Wednesday, October 27

The ICC authorizes a full investigation into Rodrigo Duterte’s ‘war on drugs’ | Philippines

The international criminal court has authorized a full investigation into the Philippine president’s “war on drugs,” saying it resembled an illegitimate and systematic attack on civilians.

The judges said there was a “reasonable basis” to believe that the crime against humanity of murder had been committed in the crackdown, which has killed tens of thousands of people.

Rodrigo Duterte removed Manila from the Hague-based court in 2019 after it launched a preliminary investigation, but the ICC said it had jurisdiction over crimes committed while the Philippines was still a member.

ICC judges said that the “so-called ‘war on drugs’ campaign cannot be seen as a legitimate law enforcement operation, and the killings are neither legitimate nor mere excesses in an operation that otherwise it would be legitimate ”.

The evidence suggested that a “widespread and systematic attack against the civilian population was carried out in accordance with or to promote a state policy,” they said in a statement.

Former ICC chief prosecutor Fatou Bensouda had asked judges in June to authorize a full investigation into allegations that tens of thousands of civilians were illegally killed by the police.

The case will be taken up by his successor, Karim Khan, who took office shortly after.

The crackdown on drugs is Duterte’s signature political initiative and he fiercely defends it, especially from critics such as Western leaders and institutions who, according to him, do not care about their country.

The campaign leader was chosen in 2016 on a campaign promise to get rid of the Philippine drug problem, openly ordering the police to kill drug suspects if their lives were in danger.

At least 6,181 people have died in more than 200,000 anti-drug operations conducted since July 2016, according to the latest official data released by the Philippines in July this year. ICC prosecutors in court documents estimate the number of people killed to be between 12,000 and 30,000.

Prosecutors said Manila had not denied that people were killed during police operations, but rather “consistently argued that these deaths were the result of officers acting in self-defense.”

Duterte sparked international censorship when he removed the Philippines from court. The judges said that even though the Philippines had withdrawn as a state party from the court, the alleged crimes took place while Manila was still under the Rome statute, so it could still investigate them.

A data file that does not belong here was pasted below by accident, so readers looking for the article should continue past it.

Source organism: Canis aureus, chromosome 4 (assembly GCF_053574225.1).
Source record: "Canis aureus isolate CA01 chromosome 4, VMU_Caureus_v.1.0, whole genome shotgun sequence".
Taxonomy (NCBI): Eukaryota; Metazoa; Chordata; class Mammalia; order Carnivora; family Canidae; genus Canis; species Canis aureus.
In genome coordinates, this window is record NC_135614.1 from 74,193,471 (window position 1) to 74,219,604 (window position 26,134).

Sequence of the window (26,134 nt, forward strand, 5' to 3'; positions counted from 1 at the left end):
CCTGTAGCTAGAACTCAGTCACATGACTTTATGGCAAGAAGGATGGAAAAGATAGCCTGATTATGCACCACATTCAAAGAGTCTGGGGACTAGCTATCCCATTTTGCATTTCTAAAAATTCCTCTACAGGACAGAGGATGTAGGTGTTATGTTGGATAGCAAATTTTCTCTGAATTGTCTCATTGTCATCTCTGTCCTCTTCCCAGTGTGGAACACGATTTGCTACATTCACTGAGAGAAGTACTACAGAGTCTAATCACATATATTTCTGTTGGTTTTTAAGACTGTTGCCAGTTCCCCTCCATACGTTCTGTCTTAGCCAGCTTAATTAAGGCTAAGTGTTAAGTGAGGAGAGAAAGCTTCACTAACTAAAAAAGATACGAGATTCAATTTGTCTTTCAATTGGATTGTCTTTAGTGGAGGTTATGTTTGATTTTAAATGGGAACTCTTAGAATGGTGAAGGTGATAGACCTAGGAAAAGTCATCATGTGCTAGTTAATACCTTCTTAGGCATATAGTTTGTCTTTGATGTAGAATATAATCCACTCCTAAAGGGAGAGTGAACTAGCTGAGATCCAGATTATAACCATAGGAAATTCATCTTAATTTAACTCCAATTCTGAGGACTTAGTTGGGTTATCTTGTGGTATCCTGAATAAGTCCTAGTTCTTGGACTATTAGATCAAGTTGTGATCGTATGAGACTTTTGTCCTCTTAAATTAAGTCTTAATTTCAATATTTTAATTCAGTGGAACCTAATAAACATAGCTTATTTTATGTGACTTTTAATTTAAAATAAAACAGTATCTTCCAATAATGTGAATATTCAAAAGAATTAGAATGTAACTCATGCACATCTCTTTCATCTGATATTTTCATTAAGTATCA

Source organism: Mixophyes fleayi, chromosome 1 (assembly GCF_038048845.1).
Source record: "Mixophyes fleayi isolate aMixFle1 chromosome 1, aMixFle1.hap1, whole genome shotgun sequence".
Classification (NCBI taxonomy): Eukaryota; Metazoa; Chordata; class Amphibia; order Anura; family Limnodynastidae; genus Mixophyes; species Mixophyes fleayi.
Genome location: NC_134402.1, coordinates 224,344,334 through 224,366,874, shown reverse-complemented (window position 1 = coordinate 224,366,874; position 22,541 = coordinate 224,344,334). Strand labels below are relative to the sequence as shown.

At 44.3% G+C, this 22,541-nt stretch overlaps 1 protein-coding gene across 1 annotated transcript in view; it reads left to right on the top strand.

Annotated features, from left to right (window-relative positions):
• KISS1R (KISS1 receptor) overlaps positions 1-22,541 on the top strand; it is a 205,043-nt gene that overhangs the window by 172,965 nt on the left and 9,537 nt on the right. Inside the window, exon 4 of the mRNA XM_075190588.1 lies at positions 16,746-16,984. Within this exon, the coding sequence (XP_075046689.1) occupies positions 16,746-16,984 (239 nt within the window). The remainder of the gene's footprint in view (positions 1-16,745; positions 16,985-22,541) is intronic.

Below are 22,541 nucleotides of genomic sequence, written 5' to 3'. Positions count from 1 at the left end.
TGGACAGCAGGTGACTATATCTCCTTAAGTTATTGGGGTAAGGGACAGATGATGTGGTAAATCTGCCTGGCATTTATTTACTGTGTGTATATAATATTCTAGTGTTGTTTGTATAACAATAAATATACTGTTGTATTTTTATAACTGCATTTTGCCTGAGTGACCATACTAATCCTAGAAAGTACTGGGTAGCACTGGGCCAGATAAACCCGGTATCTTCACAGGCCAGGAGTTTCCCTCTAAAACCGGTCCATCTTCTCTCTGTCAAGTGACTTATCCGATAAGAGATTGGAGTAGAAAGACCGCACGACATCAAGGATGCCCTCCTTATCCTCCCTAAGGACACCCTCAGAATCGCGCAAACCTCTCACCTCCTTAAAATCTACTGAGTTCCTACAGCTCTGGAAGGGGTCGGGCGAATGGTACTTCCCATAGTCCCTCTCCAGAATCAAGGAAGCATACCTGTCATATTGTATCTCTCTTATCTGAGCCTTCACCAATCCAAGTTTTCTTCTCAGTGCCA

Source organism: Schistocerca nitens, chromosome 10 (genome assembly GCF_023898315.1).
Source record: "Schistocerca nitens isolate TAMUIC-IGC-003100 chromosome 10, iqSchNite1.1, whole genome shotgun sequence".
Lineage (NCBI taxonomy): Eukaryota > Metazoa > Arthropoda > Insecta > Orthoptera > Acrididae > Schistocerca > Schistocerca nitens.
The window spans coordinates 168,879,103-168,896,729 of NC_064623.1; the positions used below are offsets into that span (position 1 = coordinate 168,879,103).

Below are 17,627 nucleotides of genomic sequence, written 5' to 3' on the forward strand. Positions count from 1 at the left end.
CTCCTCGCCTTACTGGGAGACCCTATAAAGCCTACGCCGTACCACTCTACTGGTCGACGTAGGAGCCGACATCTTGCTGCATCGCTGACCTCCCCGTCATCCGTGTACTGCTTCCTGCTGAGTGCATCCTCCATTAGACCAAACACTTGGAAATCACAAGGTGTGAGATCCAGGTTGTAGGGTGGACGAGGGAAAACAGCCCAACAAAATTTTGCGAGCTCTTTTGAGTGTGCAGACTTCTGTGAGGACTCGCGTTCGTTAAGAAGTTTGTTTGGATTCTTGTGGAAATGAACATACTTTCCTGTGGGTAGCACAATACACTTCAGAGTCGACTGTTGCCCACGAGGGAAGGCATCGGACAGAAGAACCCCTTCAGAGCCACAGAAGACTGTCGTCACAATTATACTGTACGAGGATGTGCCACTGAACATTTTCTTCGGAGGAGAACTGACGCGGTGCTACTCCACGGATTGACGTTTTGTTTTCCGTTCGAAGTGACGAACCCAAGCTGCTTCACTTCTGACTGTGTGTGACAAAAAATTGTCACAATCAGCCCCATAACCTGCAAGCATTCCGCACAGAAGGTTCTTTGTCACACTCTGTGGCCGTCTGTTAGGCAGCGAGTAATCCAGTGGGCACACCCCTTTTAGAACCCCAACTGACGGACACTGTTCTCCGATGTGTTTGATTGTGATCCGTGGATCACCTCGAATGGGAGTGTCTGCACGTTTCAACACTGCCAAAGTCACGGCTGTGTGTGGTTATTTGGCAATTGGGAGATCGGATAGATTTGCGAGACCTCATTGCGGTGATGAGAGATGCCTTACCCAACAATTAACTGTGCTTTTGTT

Established in 2002, the ICC is a so-called court of last resort and only engages in the world’s worst crimes if its member states are unable or unwilling to do so. The investigation will also cover alleged murders in the southern Davao region between 2011 and 2016, when Duterte was mayor. They were allegedly committed by police officers and vigilantes, including a group calling itself the “Davao death squad”.

“The people involved in these murders in some cases seem [be] the same people who were later involved in the ‘war on drugs’ campaign, “said ICC prosecutors.

Most of the victims were young men suspected of small-scale drug trafficking or petty crimes such as robbery and drug use “while gang members and street children were also killed,” prosecutors said.

Duterte, who speaks harshly, has repeatedly claimed that the ICC has no jurisdiction over him and that he will not cooperate with what he has called an “illegal” investigation, even threatening to arrest Bensouda at one point.

Human rights groups welcomed the move, saying the ICC decision “offers much-needed control” of Duterte’s deadly “war on drugs.”

“The families of victims and survivors have reason to hope that those responsible for crimes against humanity will finally be able to face justice,” said Human Rights Watch researcher Carlos Conde.

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